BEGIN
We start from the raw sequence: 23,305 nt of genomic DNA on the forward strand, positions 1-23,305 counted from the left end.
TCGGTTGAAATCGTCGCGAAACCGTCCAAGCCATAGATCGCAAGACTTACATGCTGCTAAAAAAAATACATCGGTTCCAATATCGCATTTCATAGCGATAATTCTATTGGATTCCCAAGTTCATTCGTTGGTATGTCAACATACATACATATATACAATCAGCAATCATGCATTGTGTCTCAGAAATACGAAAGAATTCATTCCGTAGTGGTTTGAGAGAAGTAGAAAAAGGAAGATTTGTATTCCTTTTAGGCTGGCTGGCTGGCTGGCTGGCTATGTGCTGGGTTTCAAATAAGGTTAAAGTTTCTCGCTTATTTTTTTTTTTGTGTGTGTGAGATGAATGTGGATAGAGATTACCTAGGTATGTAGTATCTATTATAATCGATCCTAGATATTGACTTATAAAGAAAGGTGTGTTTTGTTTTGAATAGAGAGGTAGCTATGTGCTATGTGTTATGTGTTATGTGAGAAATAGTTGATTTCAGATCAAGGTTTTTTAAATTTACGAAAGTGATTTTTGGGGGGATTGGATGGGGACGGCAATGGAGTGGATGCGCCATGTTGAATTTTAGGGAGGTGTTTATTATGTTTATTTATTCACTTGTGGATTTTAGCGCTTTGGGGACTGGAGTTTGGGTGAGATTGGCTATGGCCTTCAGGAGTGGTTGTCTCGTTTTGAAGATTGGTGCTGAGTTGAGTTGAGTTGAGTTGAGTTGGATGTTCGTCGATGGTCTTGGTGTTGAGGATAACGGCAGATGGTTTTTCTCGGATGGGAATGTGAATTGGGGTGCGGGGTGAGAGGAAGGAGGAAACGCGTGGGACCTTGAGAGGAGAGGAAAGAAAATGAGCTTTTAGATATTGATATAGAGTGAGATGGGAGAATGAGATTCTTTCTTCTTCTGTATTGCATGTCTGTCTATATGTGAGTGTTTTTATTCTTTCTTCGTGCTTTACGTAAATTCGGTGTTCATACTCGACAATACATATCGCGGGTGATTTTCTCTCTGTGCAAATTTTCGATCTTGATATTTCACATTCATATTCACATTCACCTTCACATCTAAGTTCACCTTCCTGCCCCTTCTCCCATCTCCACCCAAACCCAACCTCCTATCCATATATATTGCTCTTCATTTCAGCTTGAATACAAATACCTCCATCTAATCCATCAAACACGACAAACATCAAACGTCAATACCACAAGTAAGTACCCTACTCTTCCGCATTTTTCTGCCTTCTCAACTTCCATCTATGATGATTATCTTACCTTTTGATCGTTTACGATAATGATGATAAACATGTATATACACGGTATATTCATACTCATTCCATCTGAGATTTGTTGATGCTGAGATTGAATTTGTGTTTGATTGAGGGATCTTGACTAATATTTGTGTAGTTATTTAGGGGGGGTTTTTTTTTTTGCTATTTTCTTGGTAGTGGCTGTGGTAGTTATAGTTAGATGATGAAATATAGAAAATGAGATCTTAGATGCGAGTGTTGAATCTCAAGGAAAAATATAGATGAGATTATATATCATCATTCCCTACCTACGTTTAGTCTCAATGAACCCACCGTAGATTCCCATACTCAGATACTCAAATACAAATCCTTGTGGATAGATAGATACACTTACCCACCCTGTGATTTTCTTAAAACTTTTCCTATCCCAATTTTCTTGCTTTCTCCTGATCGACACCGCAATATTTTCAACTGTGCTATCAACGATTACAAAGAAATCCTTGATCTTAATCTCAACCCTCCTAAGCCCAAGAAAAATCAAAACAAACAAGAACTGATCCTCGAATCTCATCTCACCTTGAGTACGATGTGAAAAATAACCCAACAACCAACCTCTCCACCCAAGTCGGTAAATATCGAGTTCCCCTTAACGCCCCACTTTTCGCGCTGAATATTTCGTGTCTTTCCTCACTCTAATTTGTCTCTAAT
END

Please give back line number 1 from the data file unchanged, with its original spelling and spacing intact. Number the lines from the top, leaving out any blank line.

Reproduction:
We start from the raw sequence: 23,305 nt of genomic DNA on the forward strand, positions 1-23,305 counted from the left end.